Monday, May 28, 2012

Why not rush to the polls? Two theories on best for labor

Strategy 1:

Labor will get slaughtered whatever happens. The Coalition is likely to win control of the Senate as well. The best way to stop this is to call a House of Representatives election as soon as possible this year (after changing labor leaders) so the Reps election is not held with the Senate election.

The Coalition will win in the Reps, begin implementing its program, become unpopular, and then probably not win control of the Senate when the half Senate election is held as scheduled next year.

Labor will be better off than if it had waited.

For this to work Labor would need to deny Tony Abbott the opportunity to call a double dissolution by ensuring none of his bills were blocked, which would mean voting in favour of bills to repeal the carbon tax and the mining tax (because “the people had spoken”).

Strategy 2:

Applying Strategy 1 will mean the carbon tax will scarcely operate. It’ll be abolished just after it begins and the public discover that it is not so bad after all. It will forever go down in history as a bad idea.

If instead Labor waits out its full term until late next year the public will have had a year to evaluate the carbon tax and might just find Tony Abbott was scaremongering when he said it would destroy Whyalla, kill the mining “stone dead” and so on. Few people would want to bother removing it (just as one year on few people wanted to bother removing the GST).

Furthermore, although half the Senate would be elected with the Reps in late 2013, the new Senators would not take office until July 2014 -- two years into the carbon tax, and more importantly only one year away from 2015 when it is legislated to be replaced with an emissions trading system (which will probably have a lower carbon price).

Relief will be at hand. Anger over the carbon tax will be old hat. Abbott might even have second thoughts about resubmitting to the Senate bills to abolish it.

In any event the history books will record that it was a good reform, killed by a zealot, rather than a bad one killed by the people.


Related Posts

. The compensation payment that dare not speak its name

. Carbon tax: We'll wonder what all the fuss was about

. Antony Green is on to something. Why we are voting more thoughtfully


Gordon said...

Strategy 2 seems to be the plan. I think it's solid but the short term noise is clearly going to get in the way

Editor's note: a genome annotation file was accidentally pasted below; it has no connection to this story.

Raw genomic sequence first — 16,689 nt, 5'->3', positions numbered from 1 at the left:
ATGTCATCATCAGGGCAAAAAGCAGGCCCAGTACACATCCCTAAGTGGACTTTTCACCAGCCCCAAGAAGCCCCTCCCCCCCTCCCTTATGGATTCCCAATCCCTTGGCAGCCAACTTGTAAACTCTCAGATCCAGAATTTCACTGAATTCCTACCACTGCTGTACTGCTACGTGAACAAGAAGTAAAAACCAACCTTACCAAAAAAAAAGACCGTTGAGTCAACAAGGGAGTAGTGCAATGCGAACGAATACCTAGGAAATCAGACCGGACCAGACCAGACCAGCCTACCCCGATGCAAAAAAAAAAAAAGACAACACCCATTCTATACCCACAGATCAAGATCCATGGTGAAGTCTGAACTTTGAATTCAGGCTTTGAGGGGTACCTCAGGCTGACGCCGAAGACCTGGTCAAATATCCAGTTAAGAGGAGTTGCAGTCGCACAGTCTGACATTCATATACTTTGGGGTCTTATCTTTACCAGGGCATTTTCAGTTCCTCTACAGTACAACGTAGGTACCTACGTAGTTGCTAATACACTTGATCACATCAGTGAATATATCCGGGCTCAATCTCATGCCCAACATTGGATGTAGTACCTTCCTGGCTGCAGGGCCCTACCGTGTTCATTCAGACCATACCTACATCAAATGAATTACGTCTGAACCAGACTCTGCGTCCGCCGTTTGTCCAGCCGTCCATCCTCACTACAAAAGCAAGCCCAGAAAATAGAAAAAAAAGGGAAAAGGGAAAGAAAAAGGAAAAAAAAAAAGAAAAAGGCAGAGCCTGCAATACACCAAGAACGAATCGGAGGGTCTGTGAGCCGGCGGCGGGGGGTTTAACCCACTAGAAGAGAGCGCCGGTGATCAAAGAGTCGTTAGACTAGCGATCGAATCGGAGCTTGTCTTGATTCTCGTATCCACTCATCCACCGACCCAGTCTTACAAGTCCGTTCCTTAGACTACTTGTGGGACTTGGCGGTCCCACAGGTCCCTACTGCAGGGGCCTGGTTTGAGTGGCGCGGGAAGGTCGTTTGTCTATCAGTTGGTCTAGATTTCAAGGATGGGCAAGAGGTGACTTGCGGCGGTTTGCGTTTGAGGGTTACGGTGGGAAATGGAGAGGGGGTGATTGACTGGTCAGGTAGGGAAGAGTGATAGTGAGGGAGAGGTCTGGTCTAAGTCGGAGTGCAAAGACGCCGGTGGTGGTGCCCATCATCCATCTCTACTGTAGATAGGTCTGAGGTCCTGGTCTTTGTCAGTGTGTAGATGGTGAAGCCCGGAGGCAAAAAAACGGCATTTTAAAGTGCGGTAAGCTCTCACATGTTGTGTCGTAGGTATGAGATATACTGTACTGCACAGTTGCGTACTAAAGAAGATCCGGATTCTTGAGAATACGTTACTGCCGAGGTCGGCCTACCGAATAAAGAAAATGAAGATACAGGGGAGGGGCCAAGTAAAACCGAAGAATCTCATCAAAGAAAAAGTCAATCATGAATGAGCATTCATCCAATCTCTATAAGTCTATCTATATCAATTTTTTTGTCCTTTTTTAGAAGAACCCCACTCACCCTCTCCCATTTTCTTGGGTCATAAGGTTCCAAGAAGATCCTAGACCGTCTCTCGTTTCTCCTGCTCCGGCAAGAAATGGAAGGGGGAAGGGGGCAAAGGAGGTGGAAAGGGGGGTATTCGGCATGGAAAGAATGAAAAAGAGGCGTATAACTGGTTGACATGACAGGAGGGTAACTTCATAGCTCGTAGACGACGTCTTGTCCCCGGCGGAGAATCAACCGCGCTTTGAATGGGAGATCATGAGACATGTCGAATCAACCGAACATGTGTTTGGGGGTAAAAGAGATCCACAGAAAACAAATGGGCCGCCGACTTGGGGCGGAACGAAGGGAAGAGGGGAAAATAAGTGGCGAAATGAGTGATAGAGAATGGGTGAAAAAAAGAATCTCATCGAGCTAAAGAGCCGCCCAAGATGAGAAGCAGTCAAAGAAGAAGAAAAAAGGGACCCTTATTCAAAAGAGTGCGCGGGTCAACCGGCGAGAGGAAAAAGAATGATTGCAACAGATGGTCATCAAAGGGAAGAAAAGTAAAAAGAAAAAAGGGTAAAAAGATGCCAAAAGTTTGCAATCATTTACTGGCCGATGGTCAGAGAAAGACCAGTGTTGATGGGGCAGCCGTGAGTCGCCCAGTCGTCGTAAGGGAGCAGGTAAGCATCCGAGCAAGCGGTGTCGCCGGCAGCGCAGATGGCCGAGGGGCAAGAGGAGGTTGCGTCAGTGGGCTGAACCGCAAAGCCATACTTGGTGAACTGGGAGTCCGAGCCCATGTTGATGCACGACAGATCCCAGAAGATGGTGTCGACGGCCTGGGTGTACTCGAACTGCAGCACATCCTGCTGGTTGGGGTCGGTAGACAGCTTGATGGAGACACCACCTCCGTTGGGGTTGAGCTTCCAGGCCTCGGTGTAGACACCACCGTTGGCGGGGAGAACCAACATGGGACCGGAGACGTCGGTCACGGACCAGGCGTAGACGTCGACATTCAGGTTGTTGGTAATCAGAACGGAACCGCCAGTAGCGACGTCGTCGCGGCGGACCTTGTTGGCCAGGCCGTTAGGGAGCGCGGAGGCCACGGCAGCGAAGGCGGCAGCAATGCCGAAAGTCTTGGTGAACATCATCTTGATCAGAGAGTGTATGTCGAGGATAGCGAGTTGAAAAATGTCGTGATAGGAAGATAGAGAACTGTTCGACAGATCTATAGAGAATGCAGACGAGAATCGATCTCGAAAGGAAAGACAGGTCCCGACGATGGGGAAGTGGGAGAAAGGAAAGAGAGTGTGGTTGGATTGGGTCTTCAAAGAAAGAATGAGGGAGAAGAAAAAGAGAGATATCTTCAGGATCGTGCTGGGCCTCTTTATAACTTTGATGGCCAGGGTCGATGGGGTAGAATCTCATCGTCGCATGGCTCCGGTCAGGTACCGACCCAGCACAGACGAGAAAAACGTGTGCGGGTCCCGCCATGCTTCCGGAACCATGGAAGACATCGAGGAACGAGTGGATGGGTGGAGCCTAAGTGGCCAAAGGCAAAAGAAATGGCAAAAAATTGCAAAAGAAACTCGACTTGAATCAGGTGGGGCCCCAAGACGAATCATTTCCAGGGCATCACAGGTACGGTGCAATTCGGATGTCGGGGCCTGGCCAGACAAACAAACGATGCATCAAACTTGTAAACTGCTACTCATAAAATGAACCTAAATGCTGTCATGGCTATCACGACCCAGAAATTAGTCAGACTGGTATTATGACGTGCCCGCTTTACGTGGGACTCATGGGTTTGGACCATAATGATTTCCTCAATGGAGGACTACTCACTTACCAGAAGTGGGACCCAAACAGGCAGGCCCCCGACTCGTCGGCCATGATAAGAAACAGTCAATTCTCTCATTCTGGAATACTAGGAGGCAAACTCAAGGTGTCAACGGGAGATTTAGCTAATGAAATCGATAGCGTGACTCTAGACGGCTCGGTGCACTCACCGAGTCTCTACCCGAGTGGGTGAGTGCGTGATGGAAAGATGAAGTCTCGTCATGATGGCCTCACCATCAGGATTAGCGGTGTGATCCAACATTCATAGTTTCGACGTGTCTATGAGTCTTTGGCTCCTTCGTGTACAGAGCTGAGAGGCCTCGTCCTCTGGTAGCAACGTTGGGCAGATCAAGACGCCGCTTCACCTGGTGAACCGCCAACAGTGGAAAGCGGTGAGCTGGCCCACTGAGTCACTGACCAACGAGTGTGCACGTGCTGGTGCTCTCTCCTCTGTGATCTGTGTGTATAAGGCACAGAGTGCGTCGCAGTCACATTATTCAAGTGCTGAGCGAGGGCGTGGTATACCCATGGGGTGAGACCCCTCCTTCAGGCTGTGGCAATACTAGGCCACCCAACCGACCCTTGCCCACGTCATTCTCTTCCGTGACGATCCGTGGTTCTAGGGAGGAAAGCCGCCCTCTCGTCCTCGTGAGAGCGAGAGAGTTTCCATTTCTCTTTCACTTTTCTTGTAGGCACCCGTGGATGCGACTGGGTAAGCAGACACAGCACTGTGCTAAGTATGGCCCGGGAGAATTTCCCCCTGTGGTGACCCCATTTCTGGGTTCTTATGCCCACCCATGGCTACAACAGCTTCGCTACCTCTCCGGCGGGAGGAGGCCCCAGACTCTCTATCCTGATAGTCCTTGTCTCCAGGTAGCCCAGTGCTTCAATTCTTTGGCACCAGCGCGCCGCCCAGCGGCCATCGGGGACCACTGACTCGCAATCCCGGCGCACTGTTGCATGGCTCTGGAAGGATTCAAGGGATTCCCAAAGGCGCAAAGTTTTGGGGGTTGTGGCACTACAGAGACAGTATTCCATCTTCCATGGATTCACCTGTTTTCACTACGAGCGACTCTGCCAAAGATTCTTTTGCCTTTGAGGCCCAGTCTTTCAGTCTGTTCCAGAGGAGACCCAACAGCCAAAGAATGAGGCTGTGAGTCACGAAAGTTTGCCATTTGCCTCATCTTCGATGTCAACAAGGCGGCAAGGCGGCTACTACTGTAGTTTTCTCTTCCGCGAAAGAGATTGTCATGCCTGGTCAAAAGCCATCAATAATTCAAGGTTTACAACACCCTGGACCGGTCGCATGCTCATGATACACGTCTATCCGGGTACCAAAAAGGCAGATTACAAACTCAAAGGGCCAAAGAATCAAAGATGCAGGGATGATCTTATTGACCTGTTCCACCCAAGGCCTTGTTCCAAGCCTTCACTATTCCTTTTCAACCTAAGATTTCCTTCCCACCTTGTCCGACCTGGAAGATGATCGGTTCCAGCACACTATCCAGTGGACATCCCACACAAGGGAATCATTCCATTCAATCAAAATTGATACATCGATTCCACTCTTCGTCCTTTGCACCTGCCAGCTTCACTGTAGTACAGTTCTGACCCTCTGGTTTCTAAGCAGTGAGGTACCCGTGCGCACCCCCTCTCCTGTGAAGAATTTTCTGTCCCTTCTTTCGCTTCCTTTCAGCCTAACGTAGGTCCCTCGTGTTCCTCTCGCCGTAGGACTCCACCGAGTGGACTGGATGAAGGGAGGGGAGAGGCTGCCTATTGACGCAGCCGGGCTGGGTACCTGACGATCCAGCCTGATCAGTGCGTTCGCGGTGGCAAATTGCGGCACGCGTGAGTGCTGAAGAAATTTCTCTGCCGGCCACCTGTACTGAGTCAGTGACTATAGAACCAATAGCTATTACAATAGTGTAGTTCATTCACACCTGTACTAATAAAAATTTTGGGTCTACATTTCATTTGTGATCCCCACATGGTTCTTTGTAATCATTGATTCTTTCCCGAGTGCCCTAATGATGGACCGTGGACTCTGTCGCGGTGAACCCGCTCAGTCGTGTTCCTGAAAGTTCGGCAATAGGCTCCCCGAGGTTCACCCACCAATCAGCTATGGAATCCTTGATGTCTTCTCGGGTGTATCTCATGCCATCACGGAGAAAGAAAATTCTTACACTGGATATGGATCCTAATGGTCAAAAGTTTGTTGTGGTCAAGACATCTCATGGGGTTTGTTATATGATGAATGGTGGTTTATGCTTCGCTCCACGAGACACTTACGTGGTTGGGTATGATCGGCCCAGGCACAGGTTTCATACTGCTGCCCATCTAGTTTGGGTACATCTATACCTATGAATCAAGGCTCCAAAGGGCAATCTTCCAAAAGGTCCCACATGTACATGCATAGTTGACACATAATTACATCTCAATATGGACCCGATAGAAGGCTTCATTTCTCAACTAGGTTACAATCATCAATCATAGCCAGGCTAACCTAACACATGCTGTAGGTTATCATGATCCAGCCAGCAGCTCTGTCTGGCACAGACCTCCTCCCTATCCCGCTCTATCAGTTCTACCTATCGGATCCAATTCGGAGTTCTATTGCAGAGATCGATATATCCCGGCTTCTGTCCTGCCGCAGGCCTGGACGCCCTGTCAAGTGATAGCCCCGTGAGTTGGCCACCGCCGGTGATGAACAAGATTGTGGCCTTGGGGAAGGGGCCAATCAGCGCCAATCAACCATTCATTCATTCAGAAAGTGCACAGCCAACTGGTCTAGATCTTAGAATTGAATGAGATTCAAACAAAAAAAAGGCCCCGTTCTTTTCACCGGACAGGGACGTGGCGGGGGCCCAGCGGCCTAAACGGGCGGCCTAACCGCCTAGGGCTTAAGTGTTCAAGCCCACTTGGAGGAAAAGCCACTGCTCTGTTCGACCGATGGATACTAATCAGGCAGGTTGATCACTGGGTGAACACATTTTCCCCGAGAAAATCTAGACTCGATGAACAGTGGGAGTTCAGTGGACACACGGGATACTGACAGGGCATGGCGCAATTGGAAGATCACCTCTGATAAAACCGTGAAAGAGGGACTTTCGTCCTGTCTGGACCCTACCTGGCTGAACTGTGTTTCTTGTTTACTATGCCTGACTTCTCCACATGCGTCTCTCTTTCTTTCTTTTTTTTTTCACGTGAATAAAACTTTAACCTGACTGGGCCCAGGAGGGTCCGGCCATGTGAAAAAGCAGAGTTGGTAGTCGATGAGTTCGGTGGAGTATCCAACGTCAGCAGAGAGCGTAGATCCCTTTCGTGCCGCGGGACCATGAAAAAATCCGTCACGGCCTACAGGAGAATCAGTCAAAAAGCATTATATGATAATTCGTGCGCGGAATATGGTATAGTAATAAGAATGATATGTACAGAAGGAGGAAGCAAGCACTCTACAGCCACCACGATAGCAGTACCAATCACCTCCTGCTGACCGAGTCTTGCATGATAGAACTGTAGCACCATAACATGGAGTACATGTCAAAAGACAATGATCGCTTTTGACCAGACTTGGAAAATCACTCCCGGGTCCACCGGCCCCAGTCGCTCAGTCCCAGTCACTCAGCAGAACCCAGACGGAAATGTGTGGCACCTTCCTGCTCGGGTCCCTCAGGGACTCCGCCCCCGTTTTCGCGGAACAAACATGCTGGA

Strategy 1 is probably more painful than things are currently

Anonymous said...

Strategy 1 is only for the insane. Best bet is Strategy 2

Anonymous said...

I like the idea if going with this PM before or after Christmas.

I cannot see much benefit of installing a new leader.

The toxic political climate that we now have needs to be destroyed. I do not see how allowing Abbott to force a new leader on Labor helps this.

Anonymous said...

The libs won't be able or willing to repeal the carbon tax no matter what they say, I'd bet money on it.

Anonymous said...

Strategy 1 is madness. Strategy 2 is the only sensible option.

Anonymous said...

Naturally Strat 2, so it would appear that the libs have boxed themselves in a little.

If Tony does not repeal both the carbon tax and the mining tax he will have to be judged a liar. Thus condemning himself to the same vitriol that is normally handed out by the pious.
He will have to push the senate bills through regardless of any public acceptance the taxes may have acquired and despite any loss of revenue.
Of course he has also promised more, generous parental scheme etc, and lets not forget my favourite, a 15000 strong green army. All the while producing bigger surpluses.
I bet Hockey is praying every night that China or Europe do not stumble.
Meanwhile the people revert to more mediocrity in policy outcomes.
A direct result of mediocrity in our parliament...

Anonymous said...

It's not just those two taxes. I think the NBN is a really transformative piece of infrastructure and the greater the extent of its installation, the greater the difficulty of pulling the pin on it.
In fact, the longer all govt policies are in place, the greater the difficulty with "rollback". And when you think about it, the whole idea of being in govt is to implement developments you believe will benefit the nation. If staying in power is given greater priority, then nothing will happen. Whitlam and Keating may have lost elections but they had a far greater influence on the nation than did Fraser (although he is trying to rectify that now). Strategy 2 is the one that makes sense to me. Abbott will be a failure regardless of the timing of the election (assuming he wins it), no point in bringing forward such a disaster.

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